Yesterday the FCC formally approved a long-awaited increase in its definition of what counts as "Broadband" Internet connectivity. The Commission, in giving formal approval to release its annual report on the status of broadband, gave implicit approval to that reports change in what it considers to be broadband service. The old standard was 4 Mbps downstream and 1 Mbps upstream - while the new standard is 25 Mbs downstream and 3 Mbps upstream.
Critics have long argued that the FCC's 4 Mbps standard was outdated - it was established well before video streaming usage exploded, and 4 Mbps isn't sufficient bandwidth to stream a TV signal uninterrupted by delays. The industry itself established an informal standard of 20 Mbps as needed for broadband connectivity to homes years ago. That level of bandwidth was based on the ability to live stream 2-3 separate video streams to multiple devices, while leaving enough capacity for second screen data and other Internet usage. The EU is using the 20 Mbps standard for its policy goal of achieving universal broadband access.
The definition of minimum broadband standards is critical to determination of access and availability of broadband to consumers, as well as determining whether there is effective competition in broadband markets. Its been thought that the FCC continued to use its 4 Mbps standard to inflate national availability numbers to seem more on a par with availability numbers in other countries. While that may have been a minor concern, its more likely that they stuck with 4 Mbps because that was the data capabilities of 3G cellular services and the small satellite-based data services. Inclusion of 3G cellular and satellite data coverage provided both near-universal accessibility, and competition to wired (land-based) cable and telecomm providers for about 90% of Americans.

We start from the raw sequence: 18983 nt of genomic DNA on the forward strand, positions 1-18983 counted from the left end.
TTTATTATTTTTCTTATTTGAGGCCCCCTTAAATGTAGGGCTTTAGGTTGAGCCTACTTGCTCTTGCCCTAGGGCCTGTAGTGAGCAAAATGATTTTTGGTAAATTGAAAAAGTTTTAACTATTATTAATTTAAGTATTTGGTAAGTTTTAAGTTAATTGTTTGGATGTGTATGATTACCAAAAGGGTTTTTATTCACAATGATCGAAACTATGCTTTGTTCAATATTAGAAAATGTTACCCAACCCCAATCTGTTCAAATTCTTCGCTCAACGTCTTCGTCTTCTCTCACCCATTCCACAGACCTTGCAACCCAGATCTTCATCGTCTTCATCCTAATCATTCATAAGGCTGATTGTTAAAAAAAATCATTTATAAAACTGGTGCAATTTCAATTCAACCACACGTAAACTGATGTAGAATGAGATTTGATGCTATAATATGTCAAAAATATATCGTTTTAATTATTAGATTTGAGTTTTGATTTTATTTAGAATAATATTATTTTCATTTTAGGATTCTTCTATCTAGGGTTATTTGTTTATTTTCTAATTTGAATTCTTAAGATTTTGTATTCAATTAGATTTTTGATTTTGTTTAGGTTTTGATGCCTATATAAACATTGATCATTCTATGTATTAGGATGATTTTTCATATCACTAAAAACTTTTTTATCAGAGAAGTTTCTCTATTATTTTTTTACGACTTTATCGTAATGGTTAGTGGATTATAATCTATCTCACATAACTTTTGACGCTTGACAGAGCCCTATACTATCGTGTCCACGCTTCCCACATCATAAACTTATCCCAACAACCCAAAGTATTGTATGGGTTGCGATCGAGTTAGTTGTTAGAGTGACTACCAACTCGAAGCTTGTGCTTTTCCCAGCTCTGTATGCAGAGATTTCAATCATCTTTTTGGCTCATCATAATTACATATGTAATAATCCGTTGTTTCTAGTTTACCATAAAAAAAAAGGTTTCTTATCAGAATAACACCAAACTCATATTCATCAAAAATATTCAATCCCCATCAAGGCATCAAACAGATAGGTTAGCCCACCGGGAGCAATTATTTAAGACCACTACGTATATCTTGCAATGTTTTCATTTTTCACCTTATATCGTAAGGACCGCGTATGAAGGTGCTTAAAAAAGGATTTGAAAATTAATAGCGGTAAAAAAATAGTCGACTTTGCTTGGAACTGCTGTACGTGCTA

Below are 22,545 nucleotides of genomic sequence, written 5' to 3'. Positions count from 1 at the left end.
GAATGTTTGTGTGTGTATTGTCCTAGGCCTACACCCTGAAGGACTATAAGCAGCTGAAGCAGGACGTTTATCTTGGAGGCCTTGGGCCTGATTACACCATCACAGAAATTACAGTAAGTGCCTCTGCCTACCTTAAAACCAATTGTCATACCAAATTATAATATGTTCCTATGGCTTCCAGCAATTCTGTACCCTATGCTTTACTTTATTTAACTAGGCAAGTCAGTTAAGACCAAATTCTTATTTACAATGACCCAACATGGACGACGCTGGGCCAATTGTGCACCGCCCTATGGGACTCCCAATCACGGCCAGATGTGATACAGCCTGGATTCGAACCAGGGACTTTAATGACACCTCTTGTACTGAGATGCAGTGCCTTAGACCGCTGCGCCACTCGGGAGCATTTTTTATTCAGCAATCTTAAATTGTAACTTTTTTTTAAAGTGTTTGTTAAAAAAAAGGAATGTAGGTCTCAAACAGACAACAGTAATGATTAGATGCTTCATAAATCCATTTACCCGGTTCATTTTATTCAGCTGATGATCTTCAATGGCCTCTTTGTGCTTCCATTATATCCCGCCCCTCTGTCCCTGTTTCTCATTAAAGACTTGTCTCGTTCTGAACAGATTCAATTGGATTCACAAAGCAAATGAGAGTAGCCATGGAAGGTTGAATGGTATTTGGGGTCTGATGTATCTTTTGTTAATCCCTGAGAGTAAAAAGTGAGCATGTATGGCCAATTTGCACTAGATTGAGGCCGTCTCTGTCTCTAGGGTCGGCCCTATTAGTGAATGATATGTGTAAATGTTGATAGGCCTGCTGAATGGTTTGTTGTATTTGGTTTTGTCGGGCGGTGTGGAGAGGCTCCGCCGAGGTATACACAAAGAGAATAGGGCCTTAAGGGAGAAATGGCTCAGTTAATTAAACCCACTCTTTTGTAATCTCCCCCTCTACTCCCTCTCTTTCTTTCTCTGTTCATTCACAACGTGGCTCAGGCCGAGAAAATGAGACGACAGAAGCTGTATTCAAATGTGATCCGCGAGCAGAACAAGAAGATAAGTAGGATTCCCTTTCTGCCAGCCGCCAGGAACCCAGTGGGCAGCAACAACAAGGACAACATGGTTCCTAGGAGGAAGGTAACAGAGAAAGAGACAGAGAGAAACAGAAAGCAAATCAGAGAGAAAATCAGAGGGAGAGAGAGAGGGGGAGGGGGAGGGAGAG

The new 25 Mbps standard basically excludes those (but is within 4G cellular standards), and reflects the reality that 17% of the U.S. population doesn't have access to data services meeting the new standard. More critically, from a policy perspective, is that exclusion of satellite data services (which currently don't provide services at that speed yet) leaves large swaths of rural America without "broadband" access. The new report determines that 53% of rural population (63% of those living on tribal lands) won't have access to data services meeting the new standard for broadband. Similarly, applying the new standard in considering whether there is effective competition for broadband service providers means that only 37% of Americans have access to two or more broadband services. Excluding 3G service providers is the primary cause for the drop in "competition." Also, not all of the "4G" services being offered in the U.S. meet the formal international standards - some peak out at 21 Mbps downstream, which qualifies as broadband under EU standards (20 Mbps) but not the new US standard (25 Mbps).
While the standard for "broadband" in the U.S. certainly needed changing, whether it should be at 20 or 25 Mbps is somewhat debatable in the short term. In the long term, there's already discussion of what the next standard should be (mostly centered for now at 50-100 Mbps). Give it a few years, and we'll need to redefine "broadband" again anyway.
Sources - FCC Says Broadband Now Means Speeds Of 25 Mbps, OnlineMediaDaily